Embryonic stem cells can kill cancer cells

Oct 11, 2005

University of Minnesota scientists, in groundbreaking research, say they have used human embryonic stem cells to kill cancer cells.

The stem cell scientists say they coaxed human embryonic stem cells to create cancer-killing cells in the laboratory, paving the way for possible future treatments for various types of cancers.

"This is the first published research to show the ability to make cells from human embryonic stem cells that are able to treat and fight cancer, especially leukemias and lymphomas," said Dr. Dan Kaufman, an assistant professor of medicine in the university's Stem Cell Institute and lead author of the study.

"We hear a lot about the potential of stem cells to treat conditions such as Parkinson's disease, diabetes, and Alzheimer's disease. This research suggests it is possible that we could use human embryonic stem cells as a source for immune cells that could better target and destroy cancer cells and potentially treat infections," Kaufman added.

Next, the researchers will test whether the human embryonic stem cell-derived natural killer cells can target cancer cells in animal models.

The study will be published in the Oct. 15 issue of the Journal of Immunology.

Copyright 2005 by United Press International

Explore further: Explainer: How to solve a jewel heist (and why it takes so long)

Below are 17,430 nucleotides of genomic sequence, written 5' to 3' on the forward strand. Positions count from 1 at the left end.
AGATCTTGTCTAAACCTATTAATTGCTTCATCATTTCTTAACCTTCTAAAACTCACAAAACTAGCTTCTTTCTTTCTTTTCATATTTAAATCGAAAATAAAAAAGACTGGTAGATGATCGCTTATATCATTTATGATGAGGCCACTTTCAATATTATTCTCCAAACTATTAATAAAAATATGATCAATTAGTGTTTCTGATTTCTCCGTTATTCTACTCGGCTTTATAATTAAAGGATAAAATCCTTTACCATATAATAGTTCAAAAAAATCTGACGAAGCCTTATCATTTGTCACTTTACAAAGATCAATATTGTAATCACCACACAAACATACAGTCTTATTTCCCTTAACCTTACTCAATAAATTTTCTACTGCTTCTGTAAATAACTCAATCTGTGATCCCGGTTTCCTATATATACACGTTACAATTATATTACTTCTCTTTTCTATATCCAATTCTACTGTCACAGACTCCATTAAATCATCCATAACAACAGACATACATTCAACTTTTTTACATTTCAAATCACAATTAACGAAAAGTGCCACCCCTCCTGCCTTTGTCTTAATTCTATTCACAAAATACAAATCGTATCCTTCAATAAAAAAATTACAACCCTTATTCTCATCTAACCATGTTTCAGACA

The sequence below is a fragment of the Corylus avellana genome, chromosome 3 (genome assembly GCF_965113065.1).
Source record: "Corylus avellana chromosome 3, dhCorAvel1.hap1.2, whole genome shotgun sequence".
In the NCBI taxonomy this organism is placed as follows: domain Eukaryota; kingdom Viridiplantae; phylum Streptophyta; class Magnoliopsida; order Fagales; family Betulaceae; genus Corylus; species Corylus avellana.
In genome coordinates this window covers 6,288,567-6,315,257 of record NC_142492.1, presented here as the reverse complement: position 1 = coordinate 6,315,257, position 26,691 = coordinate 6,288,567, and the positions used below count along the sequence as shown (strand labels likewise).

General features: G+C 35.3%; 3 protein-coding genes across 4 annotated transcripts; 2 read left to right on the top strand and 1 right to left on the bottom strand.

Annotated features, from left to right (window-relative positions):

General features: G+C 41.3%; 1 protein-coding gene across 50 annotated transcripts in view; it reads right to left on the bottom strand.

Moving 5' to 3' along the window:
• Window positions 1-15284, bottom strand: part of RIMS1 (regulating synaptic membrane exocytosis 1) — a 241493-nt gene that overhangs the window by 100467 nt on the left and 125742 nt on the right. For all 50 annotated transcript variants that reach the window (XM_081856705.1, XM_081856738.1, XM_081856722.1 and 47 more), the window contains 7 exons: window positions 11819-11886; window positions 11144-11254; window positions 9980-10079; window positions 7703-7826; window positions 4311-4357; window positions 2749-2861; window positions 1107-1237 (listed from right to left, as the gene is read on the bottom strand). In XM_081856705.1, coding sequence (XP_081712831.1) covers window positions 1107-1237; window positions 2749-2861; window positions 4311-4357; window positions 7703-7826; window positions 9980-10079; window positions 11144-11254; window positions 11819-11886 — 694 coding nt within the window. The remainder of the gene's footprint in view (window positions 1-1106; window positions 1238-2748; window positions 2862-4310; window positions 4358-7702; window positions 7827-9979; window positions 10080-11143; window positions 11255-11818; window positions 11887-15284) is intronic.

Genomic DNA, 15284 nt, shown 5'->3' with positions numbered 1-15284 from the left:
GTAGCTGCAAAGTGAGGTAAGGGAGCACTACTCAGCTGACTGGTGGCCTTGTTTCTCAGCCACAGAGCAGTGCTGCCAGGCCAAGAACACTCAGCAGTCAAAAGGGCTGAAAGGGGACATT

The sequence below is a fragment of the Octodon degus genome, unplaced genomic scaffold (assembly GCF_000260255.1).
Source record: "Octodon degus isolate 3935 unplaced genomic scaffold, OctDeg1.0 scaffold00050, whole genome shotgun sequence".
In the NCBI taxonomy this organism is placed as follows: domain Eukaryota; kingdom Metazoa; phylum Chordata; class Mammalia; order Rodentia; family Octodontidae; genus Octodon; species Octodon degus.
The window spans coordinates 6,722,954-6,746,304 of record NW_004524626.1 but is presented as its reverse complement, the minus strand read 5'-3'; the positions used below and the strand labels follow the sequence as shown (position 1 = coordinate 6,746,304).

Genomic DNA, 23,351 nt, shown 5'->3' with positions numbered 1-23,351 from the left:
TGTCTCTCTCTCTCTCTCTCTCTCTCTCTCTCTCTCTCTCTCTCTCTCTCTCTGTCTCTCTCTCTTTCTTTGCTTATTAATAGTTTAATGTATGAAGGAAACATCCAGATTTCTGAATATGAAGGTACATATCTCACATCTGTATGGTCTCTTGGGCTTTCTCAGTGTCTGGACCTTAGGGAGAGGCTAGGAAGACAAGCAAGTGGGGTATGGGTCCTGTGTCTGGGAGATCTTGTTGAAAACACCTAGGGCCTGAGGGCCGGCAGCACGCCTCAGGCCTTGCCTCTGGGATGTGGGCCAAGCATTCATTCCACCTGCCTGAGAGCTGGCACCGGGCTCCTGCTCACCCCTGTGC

Related Stories

Highly efficient CRISPR knock-in in mouse

May 01, 2015

Genome editing using CRISPR/Cas system has enabled direct modification of the mouse genome in fertilized mouse eggs, leading to rapid, convenient, and efficient one-step production of knockout mice without ...

Recommended for you

Top UK scientists warn against EU exit

22 hours ago

A group of leading British scientists including Nobel-winning geneticist Paul Nurse warned leaving the European Union could threaten research funding, in a letter published in The Times newspaper on Friday.

How we discovered the three revolutions of American pop

22 hours ago

Dr Matthias Mauch discusses his recent scientific analysis of the "fossil record" of the Billboard charts prompted widespread attention, particularly the findings about the three musical "revolutions" that shaped the musical la ...

User comments : 0

Please sign in to add a comment. Registration is free, and takes less than a minute. Read more

Click here to reset your password.
Sign in to get notified via email when new comments are made.